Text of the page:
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Bring psychological safety into your test team

Computers may not have feelings, but humans do. Test managers often have to address team conflicts and other personal issues that get in the way of bug fixing.

There is an ages-old adage: Don’t shoot the messenger. Unfortunately, businesses have an ingrained habit of ignoring that advice. It makes employees fear to speak up, even when the consequences are considerable.

A recent, tragic example pertains to problems with the Boeing 737 MAX jet. A damning Congressional report earlier this year found that the pressure to keep the plane on schedule overrode designers’ concerns with the jet’s safety. That led to two crashes, 346 deaths, and thousands of planes grounded.

Just as tragic were the two Space Shuttle disasters, in 1986 and 2003. In both cases, engineers knew the Shuttles were doomed but were too afraid to say anything to management.

Those were hardware issues, but they apply to the software testing world, too. Hopefully the consequences are not as momentous or tragic, but the same problem can arise: Testers find problems but are afraid to take the issue to management for fear of a shoot-the-messenger response.

This has given rise to a new way of thinking called psychological safety, pioneered by Dr. Amy Edmonson, the Novartis Professor of Leadership and Management at Harvard Business School and author of The Fearless Organization. Psychological safety, a practice championed by Google, is about creating a climate in which people are comfortable being and expressing themselves.

“Basically, psychological safety is about not being afraid to be punished,” says Gitte Klitgaard, an Agile training coach and lecturer on psychological safety in Stockholm, Sweden. “If you make a mistake, it means not hiding things under the table because you’re afraid that you’ll be fired.”

In at atmosphere of psychological safety, says Morgan Ahlstrom, also an Agile coach based in Sweden, “In a more conscious way we can create a space where people can take difficult situations, discussions in the workplace, without feeling threatened.” The people working on the project don’t feel vulnerable to ridicule or worry about getting fired when they think in a different way or disagree with other people.

In work settings without psychological safety, people hide their mistakes. Mistakes fester, and then become even more expensive to fix. You also lose the opportunity to learn from mistakes when you don’t share them with other people.

This phenomenon is true in any business role. But it’s particularly important to address psychological safety in software quality assurance and testing realms, because these are the people whose job it is to point out weaknesses and vulnerabilities.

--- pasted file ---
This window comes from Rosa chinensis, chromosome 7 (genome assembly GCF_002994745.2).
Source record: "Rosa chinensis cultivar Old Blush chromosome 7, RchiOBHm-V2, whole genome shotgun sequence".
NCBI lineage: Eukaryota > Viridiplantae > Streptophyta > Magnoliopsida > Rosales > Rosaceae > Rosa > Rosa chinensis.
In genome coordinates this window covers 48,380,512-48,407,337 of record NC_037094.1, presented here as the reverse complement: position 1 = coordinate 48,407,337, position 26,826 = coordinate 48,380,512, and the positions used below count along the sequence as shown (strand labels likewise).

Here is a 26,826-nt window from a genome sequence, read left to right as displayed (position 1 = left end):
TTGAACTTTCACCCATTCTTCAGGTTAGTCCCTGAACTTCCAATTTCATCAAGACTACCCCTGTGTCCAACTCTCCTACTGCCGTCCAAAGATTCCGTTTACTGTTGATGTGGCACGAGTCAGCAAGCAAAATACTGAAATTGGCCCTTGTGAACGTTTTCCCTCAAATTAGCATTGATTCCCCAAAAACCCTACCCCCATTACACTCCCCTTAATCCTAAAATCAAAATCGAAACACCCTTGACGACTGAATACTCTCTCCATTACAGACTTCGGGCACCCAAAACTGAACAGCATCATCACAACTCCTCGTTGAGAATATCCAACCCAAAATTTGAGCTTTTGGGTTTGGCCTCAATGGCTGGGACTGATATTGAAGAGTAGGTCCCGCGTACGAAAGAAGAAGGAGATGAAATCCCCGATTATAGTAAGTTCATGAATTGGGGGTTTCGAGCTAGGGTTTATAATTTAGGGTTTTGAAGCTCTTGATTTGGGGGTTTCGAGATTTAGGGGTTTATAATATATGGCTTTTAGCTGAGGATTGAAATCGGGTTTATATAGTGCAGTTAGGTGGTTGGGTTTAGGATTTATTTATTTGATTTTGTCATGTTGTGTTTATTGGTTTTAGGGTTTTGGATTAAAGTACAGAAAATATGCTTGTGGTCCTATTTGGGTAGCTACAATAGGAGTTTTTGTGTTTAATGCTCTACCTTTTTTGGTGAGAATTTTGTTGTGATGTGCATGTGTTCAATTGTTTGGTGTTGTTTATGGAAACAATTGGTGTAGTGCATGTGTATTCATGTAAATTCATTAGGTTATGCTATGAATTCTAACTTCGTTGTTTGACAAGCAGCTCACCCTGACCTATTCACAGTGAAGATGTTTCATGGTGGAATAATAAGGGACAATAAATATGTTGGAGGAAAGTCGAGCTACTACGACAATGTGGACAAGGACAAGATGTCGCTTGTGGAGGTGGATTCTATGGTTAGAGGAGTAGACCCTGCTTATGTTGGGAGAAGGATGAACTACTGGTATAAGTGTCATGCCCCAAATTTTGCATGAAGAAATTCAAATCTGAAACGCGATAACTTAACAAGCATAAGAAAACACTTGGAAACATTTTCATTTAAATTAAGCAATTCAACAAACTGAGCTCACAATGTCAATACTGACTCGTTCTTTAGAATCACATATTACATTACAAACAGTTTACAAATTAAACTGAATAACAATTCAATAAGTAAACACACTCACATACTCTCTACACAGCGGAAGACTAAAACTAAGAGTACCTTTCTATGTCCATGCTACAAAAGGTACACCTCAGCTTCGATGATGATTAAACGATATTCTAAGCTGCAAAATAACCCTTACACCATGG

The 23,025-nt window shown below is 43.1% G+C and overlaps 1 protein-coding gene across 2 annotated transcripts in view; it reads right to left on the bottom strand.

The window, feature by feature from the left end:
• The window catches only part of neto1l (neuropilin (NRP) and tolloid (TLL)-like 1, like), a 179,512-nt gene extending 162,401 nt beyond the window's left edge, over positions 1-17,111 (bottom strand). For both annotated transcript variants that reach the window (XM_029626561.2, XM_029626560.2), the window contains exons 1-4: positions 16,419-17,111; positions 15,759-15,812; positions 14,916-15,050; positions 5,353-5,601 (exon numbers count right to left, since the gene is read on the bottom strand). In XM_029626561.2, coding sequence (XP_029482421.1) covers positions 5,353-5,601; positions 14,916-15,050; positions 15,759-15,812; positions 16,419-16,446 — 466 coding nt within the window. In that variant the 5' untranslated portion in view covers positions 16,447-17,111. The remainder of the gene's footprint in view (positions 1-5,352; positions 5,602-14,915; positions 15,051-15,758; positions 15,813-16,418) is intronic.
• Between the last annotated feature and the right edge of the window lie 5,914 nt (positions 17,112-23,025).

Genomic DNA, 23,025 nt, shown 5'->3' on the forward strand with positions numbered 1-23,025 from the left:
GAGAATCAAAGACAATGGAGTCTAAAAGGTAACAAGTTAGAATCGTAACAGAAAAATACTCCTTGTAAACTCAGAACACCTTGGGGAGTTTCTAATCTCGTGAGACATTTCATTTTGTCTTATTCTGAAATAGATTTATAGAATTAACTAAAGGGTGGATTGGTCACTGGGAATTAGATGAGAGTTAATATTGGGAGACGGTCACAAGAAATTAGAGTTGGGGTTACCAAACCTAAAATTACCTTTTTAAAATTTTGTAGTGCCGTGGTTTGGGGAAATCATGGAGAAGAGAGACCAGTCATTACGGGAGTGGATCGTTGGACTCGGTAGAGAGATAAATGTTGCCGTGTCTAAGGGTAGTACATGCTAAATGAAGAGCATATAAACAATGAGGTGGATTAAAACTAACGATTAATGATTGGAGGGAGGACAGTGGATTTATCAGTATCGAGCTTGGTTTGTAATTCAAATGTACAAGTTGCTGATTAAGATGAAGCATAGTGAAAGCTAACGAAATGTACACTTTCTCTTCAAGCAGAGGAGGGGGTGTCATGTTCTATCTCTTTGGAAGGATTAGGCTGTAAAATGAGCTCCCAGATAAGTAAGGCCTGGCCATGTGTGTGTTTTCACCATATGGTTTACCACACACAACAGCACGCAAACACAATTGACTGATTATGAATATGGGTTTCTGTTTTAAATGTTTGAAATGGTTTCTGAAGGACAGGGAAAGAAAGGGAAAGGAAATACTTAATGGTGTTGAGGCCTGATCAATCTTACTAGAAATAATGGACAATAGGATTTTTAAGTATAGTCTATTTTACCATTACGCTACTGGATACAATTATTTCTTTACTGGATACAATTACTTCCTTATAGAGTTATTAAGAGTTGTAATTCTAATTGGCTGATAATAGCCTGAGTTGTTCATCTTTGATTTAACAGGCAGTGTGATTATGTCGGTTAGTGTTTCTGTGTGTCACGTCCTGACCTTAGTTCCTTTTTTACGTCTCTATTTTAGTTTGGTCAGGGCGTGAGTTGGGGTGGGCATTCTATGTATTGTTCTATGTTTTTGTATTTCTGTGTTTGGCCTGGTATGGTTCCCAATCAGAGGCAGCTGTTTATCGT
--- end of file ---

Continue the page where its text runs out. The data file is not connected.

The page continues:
The levels of security vary between different industries, says Ahlstrom, but also within a company. For example, at one client, the employees said the company rated a high level of psychological safety. But then he realized that everyone was talking about their own team. When Ahlstrom instead asked employees how safe they felt in the larger organization outside of their team, safety ratings fell several notches.

“They would feel very safe within the team with their closest workmates,” Ahlstrom says. “But whenever a problem happened, there started to be finger pointing and scapegoating between the teams.”

Where responsibility lies

Harvard professor of psychology David McLelland suggested in the 1960s that 50% to 75% of team climate variability is based on the manager’s behavior. But psychological safety is all-encompassing. Every team member, up and down the hierarchy, must be accountable for it.

Ahlstrom believes management can contribute to a psychologically safe or unsafe work environment. But he adds that safety is ultimately something to which we all contribute.

“If you ask me a question that I find less intelligent and I started rolling my eyes, that would be a way of creating an unsafe space for you. Will you be more hesitant to ask me a question in the future?” says Ahlstrom.

Lena Wiberg, engineering manager at Swedish tech firm Blocket and a conference speaker on psychological safety since 2017, also feels that responsibility for psychological safety lies with everyone, not just the managers. But managers are expected to lead. “If it’s not clearly a priority from everyone on the top, it will be way harder to make sure it actually works all the way through the organization. This means leaders need to be vocal about it; they need to act when things happen; and they need to work on it from everything from recruiting, onboarding, daily work and long-term strategy,” she says.